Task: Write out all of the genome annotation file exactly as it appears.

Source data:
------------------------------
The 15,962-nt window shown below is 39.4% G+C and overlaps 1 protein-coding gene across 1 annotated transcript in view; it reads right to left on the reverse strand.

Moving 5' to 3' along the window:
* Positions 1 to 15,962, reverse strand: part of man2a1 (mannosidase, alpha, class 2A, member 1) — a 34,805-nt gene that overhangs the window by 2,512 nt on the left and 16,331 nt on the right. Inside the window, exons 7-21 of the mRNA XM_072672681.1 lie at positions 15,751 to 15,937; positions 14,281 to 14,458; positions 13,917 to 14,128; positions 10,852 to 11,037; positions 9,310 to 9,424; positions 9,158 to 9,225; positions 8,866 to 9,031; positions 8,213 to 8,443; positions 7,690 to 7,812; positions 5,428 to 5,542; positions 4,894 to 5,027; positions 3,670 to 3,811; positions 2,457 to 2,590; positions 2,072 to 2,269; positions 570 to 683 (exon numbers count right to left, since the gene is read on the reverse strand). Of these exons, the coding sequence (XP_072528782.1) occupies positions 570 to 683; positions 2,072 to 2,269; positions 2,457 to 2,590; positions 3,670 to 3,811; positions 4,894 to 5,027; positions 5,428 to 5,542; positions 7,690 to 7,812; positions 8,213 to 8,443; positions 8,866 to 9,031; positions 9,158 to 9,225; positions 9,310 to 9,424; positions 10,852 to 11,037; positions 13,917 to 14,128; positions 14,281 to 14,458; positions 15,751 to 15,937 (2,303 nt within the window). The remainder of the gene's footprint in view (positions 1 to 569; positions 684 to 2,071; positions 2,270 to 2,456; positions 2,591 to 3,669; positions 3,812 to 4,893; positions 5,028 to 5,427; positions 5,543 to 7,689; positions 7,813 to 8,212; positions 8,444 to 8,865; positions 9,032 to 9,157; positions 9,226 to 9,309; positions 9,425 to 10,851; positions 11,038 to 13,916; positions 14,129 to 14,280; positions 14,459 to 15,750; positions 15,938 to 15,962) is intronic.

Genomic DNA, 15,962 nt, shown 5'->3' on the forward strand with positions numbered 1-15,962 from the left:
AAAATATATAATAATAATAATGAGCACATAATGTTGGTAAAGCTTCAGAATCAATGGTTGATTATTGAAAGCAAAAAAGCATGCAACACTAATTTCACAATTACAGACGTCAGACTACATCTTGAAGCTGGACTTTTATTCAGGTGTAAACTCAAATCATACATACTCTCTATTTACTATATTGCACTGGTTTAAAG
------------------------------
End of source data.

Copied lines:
The 15,962-nt window shown below is 39.4% G+C and overlaps 1 protein-coding gene across 1 annotated transcript in view; it reads right to left on the reverse strand.

Moving 5' to 3' along the window:
* Positions 1 to 15,962, reverse strand: part of man2a1 (mannosidase, alpha, class 2A, member 1) — a 34,805-nt gene that overhangs the window by 2,512 nt on the left and 16,331 nt on the right. Inside the window, exons 7-21 of the mRNA XM_072672681.1 lie at positions 15,751 to 15,937; positions 14,281 to 14,458; positions 13,917 to 14,128; positions 10,852 to 11,037; positions 9,310 to 9,424; positions 9,158 to 9,225; positions 8,866 to 9,031; positions 8,213 to 8,443; positions 7,690 to 7,812; positions 5,428 to 5,542; positions 4,894 to 5,027; positions 3,670 to 3,811; positions 2,457 to 2,590; positions 2,072 to 2,269; positions 570 to 683 (exon numbers count right to left, since the gene is read on the reverse strand). Of these exons, the coding sequence (XP_072528782.1) occupies positions 570 to 683; positions 2,072 to 2,269; positions 2,457 to 2,590; positions 3,670 to 3,811; positions 4,894 to 5,027; positions 5,428 to 5,542; positions 7,690 to 7,812; positions 8,213 to 8,443; positions 8,866 to 9,031; positions 9,158 to 9,225; positions 9,310 to 9,424; positions 10,852 to 11,037; positions 13,917 to 14,128; positions 14,281 to 14,458; positions 15,751 to 15,937 (2,303 nt within the window). The remainder of the gene's footprint in view (positions 1 to 569; positions 684 to 2,071; positions 2,270 to 2,456; positions 2,591 to 3,669; positions 3,812 to 4,893; positions 5,028 to 5,427; positions 5,543 to 7,689; positions 7,813 to 8,212; positions 8,444 to 8,865; positions 9,032 to 9,157; positions 9,226 to 9,309; positions 9,425 to 10,851; positions 11,038 to 13,916; positions 14,129 to 14,280; positions 14,459 to 15,750; positions 15,938 to 15,962) is intronic.

Genomic DNA, 15,962 nt, shown 5'->3' on the forward strand with positions numbered 1-15,962 from the left:
AAAATATATAATAATAATAATGAGCACATAATGTTGGTAAAGCTTCAGAATCAATGGTTGATTATTGAAAGCAAAAAAGCATGCAACACTAATTTCACAATTACAGACGTCAGACTACATCTTGAAGCTGGACTTTTATTCAGGTGTAAACTCAAATCATACATACTCTCTATTTACTATATTGCACTGGTTTAAAG